Platform as a Service is the least defined and smallest (annual spend) layer in the “* as a Service stack” despite being a growing market, but this is changing. Venturebeat explain the cloud layers well if you need a refresher – http://venturebeat.com/2011/11/14/cloud-iaas-paas-saas/.
Graph data from: http://www.idc.com/getdoc.jsp?containerId=prUS24298013
IaaS and SaaS dominate the market and are well understood. Use Google Apps or Salesforce? Then you’re using SaaS. Bought a virtual machine from a ‘cloud’ supplier? You’re using IaaS! The big gap is PaaS.
Now we’re seeing the same repeatable pattern of growth and development from the IaaS world in PaaS. Open-source projects are developing existing technologies (see Docker and LXC), then major vendors absorb / package / develop those technologies into (sometimes open source) off the shelf stacks. The big players are RedHat with OpenShift, and Pivotal (spin out from EMC and VMware) with CloudFoundry.
Think back to a maturing IaaS market before we began the race to the bottom we’re seeing now. If you wanted IaaS or API driven infrastructure then you’re buying public cloud.
Rackspace’s collaboration with NASA resulted in OpenStack, in my view the best private cloud option in the marketplace. It’s made up of multiple components and has become the defacto IaaS solution. Right now Enterprise are seeing it as a cheaper way to run a data centre. Not popular with open source advocates, but an OpenStack implementation can offer massive cost savings when compared with proprietary options – this will change no doubt. OpenStack is, funnily enough, open; there’s no proprietary lock in. It’s flexible, being built on interconnected components (compute, storage etc), and it’s API driven.
This maps neatly onto the developing PaaS world, but we’re yet to see a winner (OpenStack has won the IaaS crown, despite what its critics say!). So why is PaaS going to have such a big impact?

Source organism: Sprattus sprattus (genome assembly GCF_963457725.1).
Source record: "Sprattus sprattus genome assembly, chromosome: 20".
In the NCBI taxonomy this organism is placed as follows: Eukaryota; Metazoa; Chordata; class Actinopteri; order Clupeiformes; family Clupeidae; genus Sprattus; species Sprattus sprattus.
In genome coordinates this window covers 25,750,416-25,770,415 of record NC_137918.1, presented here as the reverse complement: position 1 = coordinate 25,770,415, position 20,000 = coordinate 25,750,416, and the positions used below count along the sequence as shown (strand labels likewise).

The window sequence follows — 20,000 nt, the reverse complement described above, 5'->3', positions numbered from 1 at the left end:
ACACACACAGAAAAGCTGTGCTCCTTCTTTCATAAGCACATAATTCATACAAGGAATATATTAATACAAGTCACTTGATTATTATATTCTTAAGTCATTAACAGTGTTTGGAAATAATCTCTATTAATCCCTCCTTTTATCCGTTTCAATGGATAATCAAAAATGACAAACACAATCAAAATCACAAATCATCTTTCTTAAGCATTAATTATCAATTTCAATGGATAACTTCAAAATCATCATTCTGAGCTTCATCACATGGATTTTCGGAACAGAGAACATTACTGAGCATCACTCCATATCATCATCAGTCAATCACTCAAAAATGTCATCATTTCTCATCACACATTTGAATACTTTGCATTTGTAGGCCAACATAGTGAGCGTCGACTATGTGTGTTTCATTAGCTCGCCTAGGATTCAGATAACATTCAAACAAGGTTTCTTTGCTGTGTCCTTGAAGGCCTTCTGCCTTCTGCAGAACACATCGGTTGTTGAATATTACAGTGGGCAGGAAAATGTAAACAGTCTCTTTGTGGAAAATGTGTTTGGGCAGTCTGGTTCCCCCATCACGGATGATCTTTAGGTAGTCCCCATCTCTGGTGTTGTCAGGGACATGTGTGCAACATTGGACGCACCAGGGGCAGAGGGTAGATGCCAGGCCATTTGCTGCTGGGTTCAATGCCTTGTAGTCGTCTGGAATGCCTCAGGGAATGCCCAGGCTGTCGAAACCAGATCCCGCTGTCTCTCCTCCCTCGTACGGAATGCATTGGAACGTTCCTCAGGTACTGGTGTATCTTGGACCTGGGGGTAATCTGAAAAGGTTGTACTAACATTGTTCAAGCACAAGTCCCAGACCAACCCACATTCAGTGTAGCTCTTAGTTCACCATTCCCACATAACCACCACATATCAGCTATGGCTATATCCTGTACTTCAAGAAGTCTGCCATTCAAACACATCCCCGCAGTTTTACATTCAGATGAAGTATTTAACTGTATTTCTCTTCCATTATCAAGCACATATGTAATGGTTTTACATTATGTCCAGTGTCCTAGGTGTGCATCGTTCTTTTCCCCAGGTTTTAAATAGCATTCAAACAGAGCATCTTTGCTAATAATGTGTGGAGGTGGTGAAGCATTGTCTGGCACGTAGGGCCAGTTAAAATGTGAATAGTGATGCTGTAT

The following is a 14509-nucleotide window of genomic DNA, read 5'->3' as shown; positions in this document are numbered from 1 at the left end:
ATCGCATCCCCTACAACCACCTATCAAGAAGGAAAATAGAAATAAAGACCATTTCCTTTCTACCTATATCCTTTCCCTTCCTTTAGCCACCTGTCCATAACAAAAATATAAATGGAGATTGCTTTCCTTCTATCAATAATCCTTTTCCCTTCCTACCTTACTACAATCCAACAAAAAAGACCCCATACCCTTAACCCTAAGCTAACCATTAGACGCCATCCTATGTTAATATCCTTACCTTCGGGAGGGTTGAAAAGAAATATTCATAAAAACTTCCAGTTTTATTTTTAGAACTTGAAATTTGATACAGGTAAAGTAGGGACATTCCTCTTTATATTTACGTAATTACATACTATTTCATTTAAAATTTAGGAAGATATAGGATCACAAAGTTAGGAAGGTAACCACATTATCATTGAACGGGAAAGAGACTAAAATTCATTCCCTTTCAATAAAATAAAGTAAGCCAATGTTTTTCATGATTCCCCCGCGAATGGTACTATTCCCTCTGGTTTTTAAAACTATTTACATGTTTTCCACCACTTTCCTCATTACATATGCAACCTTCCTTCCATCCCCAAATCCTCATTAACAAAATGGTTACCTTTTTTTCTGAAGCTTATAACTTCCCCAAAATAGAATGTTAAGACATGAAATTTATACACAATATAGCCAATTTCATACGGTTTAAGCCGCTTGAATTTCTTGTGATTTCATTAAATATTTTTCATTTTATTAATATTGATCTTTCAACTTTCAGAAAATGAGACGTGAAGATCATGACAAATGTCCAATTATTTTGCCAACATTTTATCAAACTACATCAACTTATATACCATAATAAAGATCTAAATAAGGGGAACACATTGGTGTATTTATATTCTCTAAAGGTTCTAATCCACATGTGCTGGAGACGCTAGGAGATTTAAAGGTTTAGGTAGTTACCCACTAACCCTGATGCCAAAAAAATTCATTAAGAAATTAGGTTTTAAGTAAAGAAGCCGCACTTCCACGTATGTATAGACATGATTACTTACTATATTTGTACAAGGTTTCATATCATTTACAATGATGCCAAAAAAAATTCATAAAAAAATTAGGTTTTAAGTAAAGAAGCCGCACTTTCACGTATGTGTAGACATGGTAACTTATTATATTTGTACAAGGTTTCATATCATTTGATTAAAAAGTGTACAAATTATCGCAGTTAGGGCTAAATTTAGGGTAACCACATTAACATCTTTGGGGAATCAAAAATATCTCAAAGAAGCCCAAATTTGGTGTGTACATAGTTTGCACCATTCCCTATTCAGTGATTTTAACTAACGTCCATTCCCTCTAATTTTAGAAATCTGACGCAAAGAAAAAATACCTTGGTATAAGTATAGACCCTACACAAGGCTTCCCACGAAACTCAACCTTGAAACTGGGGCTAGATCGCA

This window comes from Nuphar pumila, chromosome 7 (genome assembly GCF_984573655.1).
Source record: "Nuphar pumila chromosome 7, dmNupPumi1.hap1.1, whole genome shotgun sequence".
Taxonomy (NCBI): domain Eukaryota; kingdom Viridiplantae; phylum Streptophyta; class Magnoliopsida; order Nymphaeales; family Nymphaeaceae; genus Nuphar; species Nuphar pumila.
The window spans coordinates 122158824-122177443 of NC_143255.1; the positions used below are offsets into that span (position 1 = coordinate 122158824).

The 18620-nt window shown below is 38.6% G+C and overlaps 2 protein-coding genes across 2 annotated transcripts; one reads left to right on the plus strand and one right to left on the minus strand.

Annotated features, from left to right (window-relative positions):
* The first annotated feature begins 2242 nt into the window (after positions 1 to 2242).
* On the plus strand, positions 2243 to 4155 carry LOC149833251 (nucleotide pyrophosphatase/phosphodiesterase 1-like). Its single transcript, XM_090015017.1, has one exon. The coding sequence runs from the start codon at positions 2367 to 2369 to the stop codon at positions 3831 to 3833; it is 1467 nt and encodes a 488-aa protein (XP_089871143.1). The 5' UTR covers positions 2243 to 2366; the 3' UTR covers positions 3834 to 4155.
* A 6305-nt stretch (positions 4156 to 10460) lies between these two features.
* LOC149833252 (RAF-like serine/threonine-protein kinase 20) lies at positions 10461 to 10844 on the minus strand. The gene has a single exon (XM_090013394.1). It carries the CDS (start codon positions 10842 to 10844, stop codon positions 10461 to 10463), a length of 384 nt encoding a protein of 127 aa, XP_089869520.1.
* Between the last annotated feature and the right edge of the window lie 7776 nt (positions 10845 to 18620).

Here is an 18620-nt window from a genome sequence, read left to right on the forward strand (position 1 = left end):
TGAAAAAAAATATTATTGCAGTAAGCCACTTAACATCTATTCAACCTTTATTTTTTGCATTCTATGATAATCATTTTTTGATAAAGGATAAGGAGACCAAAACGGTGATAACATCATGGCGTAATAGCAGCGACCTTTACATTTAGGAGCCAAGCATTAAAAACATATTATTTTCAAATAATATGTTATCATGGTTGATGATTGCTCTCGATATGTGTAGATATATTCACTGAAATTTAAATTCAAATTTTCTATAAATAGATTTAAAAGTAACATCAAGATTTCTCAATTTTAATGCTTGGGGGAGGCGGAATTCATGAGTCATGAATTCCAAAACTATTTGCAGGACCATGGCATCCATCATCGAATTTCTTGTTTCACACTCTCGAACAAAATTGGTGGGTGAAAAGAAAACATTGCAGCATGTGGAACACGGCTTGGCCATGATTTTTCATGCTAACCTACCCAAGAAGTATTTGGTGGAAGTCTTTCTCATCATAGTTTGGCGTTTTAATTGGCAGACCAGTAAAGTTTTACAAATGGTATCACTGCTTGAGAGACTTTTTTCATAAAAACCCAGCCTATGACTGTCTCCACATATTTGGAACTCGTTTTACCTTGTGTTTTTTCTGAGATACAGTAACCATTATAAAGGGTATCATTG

Software rules the roost whether it’s SaaS, backend applications, or websites and apps. IaaS (whether private or public) is a great solution for building software on – orchestrating infrastructure within an application puts controls in the developer’s hands. The problem is that there is still a lot of complexity here: networking, storage, backups, automation, deployment, high-availability to name a few. It takes pretty specialist knowledge to build an application solution on IaaS, and the time that developers spend building (and learning how to build) this solution is time not spent on doing what they do best: writing software.
PaaS allows them to do exactly that. By providing developers with a self contained, pre-configured application environment the complexity of infrastructure management is removed. In a PaaS world IaaS looks increasingly less relevant, unless you are a Service Provider – hello CatN! I believe that that software is a fundamental part of a successful business, PaaS will become a fundamental part of their IT strategy.
So what’s the end game? Well there isn’t one! PaaS continues to evolve (see xPaaS – the ‘x’ is variable), and the lines between middleware, integration systems, and application platforms continue to be blurred. As delivery of these technologies change, the way that businesses consume them will change too.
The key take away here is to remember why we build build websites and other applications. It’s about engaging with customers to delight them and hopefully retain them. Successful businesses are great at this, and it’s the same reason we’ve seen the rise of Agile an DevOps working methods. Continuous integration, iterative improvements / releases, and digital by default are all at home on PaaS.